Pfizer CEO awarded $1M Genesis Prize for developing COVID vaccine
Albert Bourla is recognised for being at the forefront of fighting the coronavirus pandemic and developing a vaccine in record time: months and not years.
Albert Bourla, chairman and CEO of Pfizer, has been awarded the 2022 Genesis Prize for his “leadership, determination and especially for his willingness to assume great risks” in developing a coronavirus vaccine in record time.
The Genesis Foundation recognises individuals for their contribution to humanity and commitment to Jewish values.
Bourla received the largest number of votes in an online campaign in which 200,000 people in 71 countries participated. The award comes with a $1m prize.
Unlike other CEOs working to develop COVID-19 vaccines, Bourla declined billions of dollars in United States federal subsidies in order to avoid government bureaucracy and speed up production of the vaccine, a statement from Genesis said.
“Dr. Bourla personifies two of the most fundamental Jewish values: the commitment to the sanctity of life and to repairing the world. And while the pandemic is far from over, millions of people are alive and healthy because of what Dr. Bourla and his team at Pfizer have accomplished,” said Genesis Prize Foundation Chairman Stan Polovets in a statement.
Bourla said in a statement that he is accepting the award on behalf of all his Pfizer colleagues “who answered the urgent call of history these past two years and together bent the arc of our common destiny”.
Born in Thessaloniki, Greece, Bourla has a personal connection to Jewish heritage. His parents were among only 2,000 survivors of an ancient Jewish community of 50,000, almost completely wiped out by the Nazis.
He wrote on Twitter that the $1m prize is being donated to “the Jewish Community of Thessaloniki — in memory of my parents, the values of life and community that they passed on to me and in remembrance of the Holocaust in Greece”.
He has donated the $1m prize award to “the Jewish Community of Thessaloniki — in memory of my parents, the values of life and community that they passed on to me and in remembrance of the Holocaust in Greece”, Bourla wrote on Twitter.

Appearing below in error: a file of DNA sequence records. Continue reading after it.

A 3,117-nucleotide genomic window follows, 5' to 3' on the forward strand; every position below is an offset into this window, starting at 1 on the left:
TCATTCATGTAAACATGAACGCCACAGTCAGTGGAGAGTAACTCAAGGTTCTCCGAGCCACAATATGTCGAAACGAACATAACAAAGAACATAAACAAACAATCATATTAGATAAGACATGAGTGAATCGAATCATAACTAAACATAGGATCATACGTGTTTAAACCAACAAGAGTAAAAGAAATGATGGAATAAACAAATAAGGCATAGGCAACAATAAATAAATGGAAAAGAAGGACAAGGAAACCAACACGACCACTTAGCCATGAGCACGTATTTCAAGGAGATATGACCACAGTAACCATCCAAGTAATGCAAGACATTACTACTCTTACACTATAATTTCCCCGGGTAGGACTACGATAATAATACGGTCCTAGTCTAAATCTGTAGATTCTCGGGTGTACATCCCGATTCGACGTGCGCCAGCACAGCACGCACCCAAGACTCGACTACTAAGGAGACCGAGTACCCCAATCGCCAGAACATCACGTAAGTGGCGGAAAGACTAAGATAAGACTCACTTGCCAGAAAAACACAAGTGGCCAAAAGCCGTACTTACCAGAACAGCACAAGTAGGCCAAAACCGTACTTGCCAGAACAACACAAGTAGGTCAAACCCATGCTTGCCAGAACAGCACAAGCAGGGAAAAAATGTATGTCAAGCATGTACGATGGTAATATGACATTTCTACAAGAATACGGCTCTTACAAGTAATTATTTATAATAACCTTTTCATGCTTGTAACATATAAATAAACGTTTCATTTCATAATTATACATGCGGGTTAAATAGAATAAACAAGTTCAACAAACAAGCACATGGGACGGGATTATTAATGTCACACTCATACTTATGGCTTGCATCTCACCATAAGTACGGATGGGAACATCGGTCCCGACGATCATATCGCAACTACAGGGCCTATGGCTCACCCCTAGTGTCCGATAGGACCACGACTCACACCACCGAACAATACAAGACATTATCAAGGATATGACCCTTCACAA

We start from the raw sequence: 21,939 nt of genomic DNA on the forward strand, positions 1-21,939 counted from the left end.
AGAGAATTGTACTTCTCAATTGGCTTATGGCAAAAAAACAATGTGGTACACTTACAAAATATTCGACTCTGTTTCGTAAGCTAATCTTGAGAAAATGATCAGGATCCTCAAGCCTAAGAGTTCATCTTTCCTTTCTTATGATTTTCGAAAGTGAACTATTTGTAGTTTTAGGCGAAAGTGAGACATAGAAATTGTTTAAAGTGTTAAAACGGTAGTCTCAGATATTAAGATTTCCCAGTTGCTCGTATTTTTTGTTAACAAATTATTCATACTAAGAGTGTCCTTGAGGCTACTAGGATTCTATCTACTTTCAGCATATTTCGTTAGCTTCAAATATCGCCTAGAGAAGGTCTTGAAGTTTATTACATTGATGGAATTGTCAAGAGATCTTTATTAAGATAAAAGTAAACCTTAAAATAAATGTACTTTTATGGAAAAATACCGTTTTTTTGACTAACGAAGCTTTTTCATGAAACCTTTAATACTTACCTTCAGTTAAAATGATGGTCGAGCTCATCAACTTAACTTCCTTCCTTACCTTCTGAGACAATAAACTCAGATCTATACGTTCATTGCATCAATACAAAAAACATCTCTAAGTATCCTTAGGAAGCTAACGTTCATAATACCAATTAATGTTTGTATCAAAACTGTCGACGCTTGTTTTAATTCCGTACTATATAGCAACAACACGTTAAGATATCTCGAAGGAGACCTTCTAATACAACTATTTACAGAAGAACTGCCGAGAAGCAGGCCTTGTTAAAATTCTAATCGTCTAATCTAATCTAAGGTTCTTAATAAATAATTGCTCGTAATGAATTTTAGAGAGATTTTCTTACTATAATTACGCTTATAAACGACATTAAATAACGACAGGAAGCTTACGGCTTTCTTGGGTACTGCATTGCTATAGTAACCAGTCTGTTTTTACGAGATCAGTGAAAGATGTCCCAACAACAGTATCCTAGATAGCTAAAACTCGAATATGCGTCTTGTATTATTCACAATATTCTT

Deeply grateful to receive @TheGenesisPrize. Thank you to the Genesis Foundation for donating the prize funds to the Jewish Community of Thessaloniki—in memory of my parents, the values of life and community that they passed on to me and in remembrance of the Holocaust in Greece. pic.twitter.com/LSYuLdazLa
— Albert Bourla (@AlbertBourla) January 19, 2022
“I was brought up in a Jewish family who believed that each of us is only as strong as the bonds of our community; and that we are all called upon by God to repair the world,” Bourla said.
He is the ninth Genesis Prize laureate. Other recipients include filmmaker and philanthropist Steven Spielberg, Oscar-winning actress and social activist Natalie Portman, human rights activist Natan Sharansky, and former New York City mayor and media mogul Michael Bloomberg. All previous laureates have regifted their monetary awards to philanthropic causes.
Israel’s President Isaac Herzog will present the Genesis Prize to Bourla at a ceremony in Jerusalem in June.
The Genesis Prize Foundation highlighted the contribution of numerous other Jewish scientists, doctors, and healthcare officials that helped save lives during the coronavirus pandemic. They include Drew Weissman, professor of vaccine research at the University of Pennsylvania, whose discovery of a novel nucleoside-modified mRNA platform enabled the creation of pioneering mRNA vaccines, and Rochelle Walensky, director of the US Centers for Disease Control and Prevention, which coordinates the US public health response to the pandemic, among others.